Next was our invitation to our muse, Grandmother Spider. There's a wonderfully ooky spidery tree in the midst of the campus. Maggie wound thread around the group while telling the story of how Grandmother Spider was the only one clever and small enough to steal fire and put it into the sun for everyone to use. She also offered a sun pinata to our grove, which we later enjoyed. It was full of omenny goodness, and chocolate. And Laffy Taffy.

We went to a war memorial (I forget which one, the one by the Freedom Tree) to do ancestors. A very brave first-timer, Louis, invited all the ancestors of everybody, and he offered the Star Anise we'd brought. Our party was starting to get populated!

On to the Indian Well, a small well lurking behind the Geology Museum. For the animals and nature spirits and especially New Brunswick and bunnies, Patty told a story of rescuing some birds who'd flown down her chimney. We offered them posh bubbly water, which they seemed to like. Then we called out to a menagerie and New Brunswick herself to walk with us.

Our final kindred invokation took place by more gates, ones facing Hamilton Street, which somehow had champagne glasses embroidered into the ironwork. Betty led the invitation to our gods and goddesses, and we offered the four elements (feather, incense, shell, and stone).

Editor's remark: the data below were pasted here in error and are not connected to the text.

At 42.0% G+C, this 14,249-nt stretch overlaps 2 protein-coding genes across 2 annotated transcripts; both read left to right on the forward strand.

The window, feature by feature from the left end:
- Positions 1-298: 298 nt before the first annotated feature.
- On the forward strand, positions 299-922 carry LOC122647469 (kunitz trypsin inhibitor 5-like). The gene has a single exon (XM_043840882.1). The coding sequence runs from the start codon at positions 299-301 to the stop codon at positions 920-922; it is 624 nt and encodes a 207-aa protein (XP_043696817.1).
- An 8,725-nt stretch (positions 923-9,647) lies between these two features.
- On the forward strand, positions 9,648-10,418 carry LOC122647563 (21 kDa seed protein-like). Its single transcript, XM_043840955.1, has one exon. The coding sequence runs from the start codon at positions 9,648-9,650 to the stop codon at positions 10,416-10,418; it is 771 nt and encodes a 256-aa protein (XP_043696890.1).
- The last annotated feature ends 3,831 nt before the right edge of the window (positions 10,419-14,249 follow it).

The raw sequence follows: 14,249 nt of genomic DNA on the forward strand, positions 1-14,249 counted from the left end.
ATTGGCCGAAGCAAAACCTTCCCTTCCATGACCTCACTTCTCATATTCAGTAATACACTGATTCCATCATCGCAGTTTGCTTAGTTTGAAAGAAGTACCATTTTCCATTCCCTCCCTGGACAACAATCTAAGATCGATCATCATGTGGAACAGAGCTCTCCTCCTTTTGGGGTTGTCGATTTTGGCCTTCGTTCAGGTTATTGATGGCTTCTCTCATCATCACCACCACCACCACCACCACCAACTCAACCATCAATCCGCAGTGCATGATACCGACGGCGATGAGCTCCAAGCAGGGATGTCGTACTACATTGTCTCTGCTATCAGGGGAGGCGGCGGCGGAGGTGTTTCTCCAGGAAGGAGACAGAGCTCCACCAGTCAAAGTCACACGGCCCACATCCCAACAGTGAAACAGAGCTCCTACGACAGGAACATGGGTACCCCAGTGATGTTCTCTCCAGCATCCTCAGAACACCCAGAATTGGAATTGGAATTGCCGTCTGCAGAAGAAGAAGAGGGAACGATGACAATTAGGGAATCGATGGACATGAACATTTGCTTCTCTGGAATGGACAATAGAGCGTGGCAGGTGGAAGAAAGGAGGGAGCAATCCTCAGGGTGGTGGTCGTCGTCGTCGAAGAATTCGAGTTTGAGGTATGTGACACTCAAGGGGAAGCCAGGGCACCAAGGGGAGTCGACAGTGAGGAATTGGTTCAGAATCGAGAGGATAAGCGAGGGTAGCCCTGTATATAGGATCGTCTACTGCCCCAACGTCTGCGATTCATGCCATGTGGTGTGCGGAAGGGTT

After a (thankfully) uneventful pagan street crossing, we processed into Vorhees Mall to invite our guests of honor. DebCrow told her story under a tree. It was a really neat story about how Crow used to be white but gave up his feathers to find out why we're all here from Thunderbird, and then Gaia rewarded him by making him her Secret-Keeper. (We're all here to live and learn, apparently.)

Next, Coyote and I gleefully led our party to the deserted benches in front of Scott Hall. He sat on the stone wall above one of the benches and talked about his purpose, to teach by example and to show that it's ok to make mistakes. He told a story (with visual aids) of when he wanted to fly like the crows, but he wasn't very good at it, so they plucked out his feathers and dropped him to the ground. He shouldn't've presumed to be like the crows, but vanity got the best of him. However, when he fell, his tail lit on fire and he got covered in dirt, so now he's the color of the desert. This shows that even though he made a mistake, he's better off, because a grey coyote is perfect for the desert, while his old color (blue) was not so perfect at all.

Guests and kindreds called, we went off to Whispering Willy to hear the story-telling contest, the winner of which would receive the Coyote-Crow medicine bag. There were many stories, but here are a few: Norma told of a true tall tale of a tree almost toppling her friends. Tracy told of tricking tigers in India.